In one paragraph of his 9-page report (copy with eNewsroom), Dr Gupta writes, “I would like to submit that after comparison of the pertinent findings in the documents i.e. (i) Post-Mortem Report (ii) the Post-Mortem video by me, my preliminary opinion is that the findings in these two documents are not adequate to draw a final conclusion as to actual cause and manner of death of Faizan Ahmed, Muslim Male, aged 23 years. I am enclosing herein pertinent findings regarding injuries seen on dissection of the dead body i.e. over vault of head, front of left side of chest close to left axilla of Faizan Ahmed, aged 23 years, in videoclips on the Post-Mortem Examination of Faizan Ahmed, aged 23 years which clearly and definitely reveal that there is no mention about these injuries in the Post-Mortem Report No. 1289 of 2022 of Faizan Ahmed, aged 23 years. (sic)”
Holes in police theory of suicide
Police filed three reports in hundreds of pages long after four months of Faizan’s death. But it could also not reach any conclusion on the cause of death.
One of the reasons the reports cited was the use of the anti-depression drug, Betacap. A wrapper containing six tablets was found in the hostel room of Faizan, indicating four tablets had been used.
According to one report the death took place because of the slashing of veins and excessive bleeding.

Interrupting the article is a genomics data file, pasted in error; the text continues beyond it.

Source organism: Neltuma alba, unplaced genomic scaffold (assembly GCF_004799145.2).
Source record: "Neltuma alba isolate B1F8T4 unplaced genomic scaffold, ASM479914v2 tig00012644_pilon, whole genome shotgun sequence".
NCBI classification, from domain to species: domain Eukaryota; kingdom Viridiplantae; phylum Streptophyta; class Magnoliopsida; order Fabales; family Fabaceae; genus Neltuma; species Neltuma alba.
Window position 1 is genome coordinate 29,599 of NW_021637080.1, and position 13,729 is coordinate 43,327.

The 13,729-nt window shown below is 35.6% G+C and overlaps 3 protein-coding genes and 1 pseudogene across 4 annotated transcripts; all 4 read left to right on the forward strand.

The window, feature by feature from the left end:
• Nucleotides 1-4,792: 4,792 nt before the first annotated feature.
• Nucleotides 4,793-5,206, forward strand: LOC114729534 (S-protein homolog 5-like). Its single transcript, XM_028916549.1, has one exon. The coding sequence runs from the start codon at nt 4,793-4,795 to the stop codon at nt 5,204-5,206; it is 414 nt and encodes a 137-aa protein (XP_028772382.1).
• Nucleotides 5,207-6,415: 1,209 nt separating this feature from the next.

But Faizan’s lawyer Ranjit Chatterjee pointed out that as per the case diary, the recovery of the blade used for slashing was recovered from the garden area and not the room where Faizan was found dead.
What Faizan’s lawyers argued
The lawyers representing Faizan’s parents also highlighted several major holes in the police inquiry during the High Court hearing on May 19 before Justice Rajasekhar Mantha.
Among them were police highlighting the presence of six Betacap 20 mg tablets (out of ten in the strip) in the room of Faizan, and suggesting that he might have used four tablets together. Ranajit Chatterjee argued that before the court, “Only the use of 1000 mg would be fatal for the person, but intake of 80 mg (4×20 mg) could not be fatal for anyone.”
The senior lawyer also told the court about the presence of a second blood group at the door of the hostel room where Faizan was found dead.
Chatterjee informed the court, “University records tell that Faizan had O+ blood group. But another group, AB+, found the room.”
Justice Rajashekhar Mantha too expressed surprise and reacted, “It means, there was another person there!”
Faizan’s counsel also pointed out one more thing, which police did not give much importance to during the investigation – the presence of sodium nitrate powder in the room of the deceased. The yellowish powder is used to preserve meat and is also one of the components used to embalm or preserve dead bodies.
“There was mysteriously no smell even after three days of the death,” Chatterjee told the court while mentioning the presence of sodium nitrate in the room.
Aniruddha Mitra, another counsel representing Faizan’s parents, told eNewsroom, “It is a challenging case for us too. So we are giving our best. We have got some other vital information too. And we hope the second autopsy will prove that we are going in the right direction and that Faizan’s death was not due to suicide.”